Scientists have many different theories about pain and the best ways to get control of your pain. One popular idea is called the pain gate control theory.

The pain gate control theory states that “gates” allow certain sensations to pass along paths to your brain. The ones that don’t make you feel pain, pass through the “pain gate” and then help close the gate so the pain cannot reach your brain.

Therefore, you may be able to decrease or eliminate pain that you are feeling by allowing only “safe” and sensations that aren’t painful pass through the gate to your brain.

ANATOMY OF PAIN: Let’s keep the anatomy of pain simple. Nerve endings travel from all parts of your body to your spinal cord and, ultimately, into your brain. These nerves serve as pathways where stimuli travel.  Stub your toe, and an impulse is generated that quickly moves from your toe to your brain. Your brain then interprets what has happened to your poor toe.

Based on your current location (in the shower) and your previous experiences there (you’ve stubbed your toe on that silly door jamb before), your brain knows what happened and the noxious stimulus that occurred as a result of banging your toe is felt as pain.

PURPOSE OF PAIN: When something that may harm your body like a hot stove or a sharp knife, meets specialized nerves, pain may be felt. This alarm tells your brain that something dangerous may be happening to your body and that prompt attention should be given to the painful stimulus to protect your body against the problem.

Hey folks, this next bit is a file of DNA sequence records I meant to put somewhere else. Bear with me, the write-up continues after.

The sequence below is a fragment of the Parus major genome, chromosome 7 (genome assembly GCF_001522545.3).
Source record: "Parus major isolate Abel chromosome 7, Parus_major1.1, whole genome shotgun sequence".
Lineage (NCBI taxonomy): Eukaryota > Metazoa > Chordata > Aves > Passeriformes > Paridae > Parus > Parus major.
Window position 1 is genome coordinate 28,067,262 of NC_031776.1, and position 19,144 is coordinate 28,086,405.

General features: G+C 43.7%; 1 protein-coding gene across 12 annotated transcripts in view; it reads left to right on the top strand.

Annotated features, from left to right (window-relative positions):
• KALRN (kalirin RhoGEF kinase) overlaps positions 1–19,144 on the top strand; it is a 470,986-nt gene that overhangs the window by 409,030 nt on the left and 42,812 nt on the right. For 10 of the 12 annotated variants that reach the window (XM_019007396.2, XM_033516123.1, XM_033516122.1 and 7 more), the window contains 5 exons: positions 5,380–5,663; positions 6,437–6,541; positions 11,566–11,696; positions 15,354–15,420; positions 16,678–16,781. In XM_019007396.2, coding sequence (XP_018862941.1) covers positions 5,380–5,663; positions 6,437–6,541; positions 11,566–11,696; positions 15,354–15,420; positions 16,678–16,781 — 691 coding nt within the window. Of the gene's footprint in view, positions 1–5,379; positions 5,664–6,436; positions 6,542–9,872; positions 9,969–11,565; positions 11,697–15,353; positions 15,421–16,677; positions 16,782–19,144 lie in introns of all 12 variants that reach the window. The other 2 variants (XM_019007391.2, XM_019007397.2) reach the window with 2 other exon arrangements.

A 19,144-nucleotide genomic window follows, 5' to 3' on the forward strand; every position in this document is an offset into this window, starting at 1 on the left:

Pain can be tricky, because pain may be sensed by your brain when there is no actual emergency or potential harm to your body. The sensation of pain is complex, and other factors besides nerves sending signals to your brain may be at play.  Other variables that may affect the way you feel pain may include:

  • What your experience with pain has been
  • Your expectations and beliefs about pain
  • Anxiety
  • Depression
  • Your current environment and surroundings

These factors, along with actual pain stimuli from your body to your brain, shape how you feel pain and how your body reacts to it. Thus, the feeling of pain in your body is multi-factorial: it occurs as a result of all your past experiences and future expectations mashing into each other in your complex brain.

Some people with significant injuries fail to feel pain. Imagine a soldier on a battlefield. They are under intense enemy fire, and a bullet grazes their arm. They may report very little pain felt at that time since the main goal at that point in time is merely getting to safety. Therefore, the soldier’s brain may not pay much attention to the wound caused by the bullet until they are out of harm’s way on the battlefield.

Other people with very little or no tissue damage experience intense pain. Perhaps someone develops low back pain that is constant in nature and limits the person’s ability to move properly. Diagnostic studies like X-rays or MRIs may show no tissue damage or injury, yet the person still experiences intense and debilitating pain.

Thus, our body’s alarm system is imperfect. The presence or absence of pain does not always give an accurate representation of the status of the body’s tissues.

NEXT WEEK:  How to address your pain.

Submitted by Katesel Strimbeck PT, MS, MHA. Katesel has been a PT for 22 years, is  Director of Rehabilitation Services at North Country Hospital, and a member of the American Physical Therapy Association.

Reference: Sears, B., (December 2019).  The Pain Gait Control Therapy.  Verywell health. Retrieved from: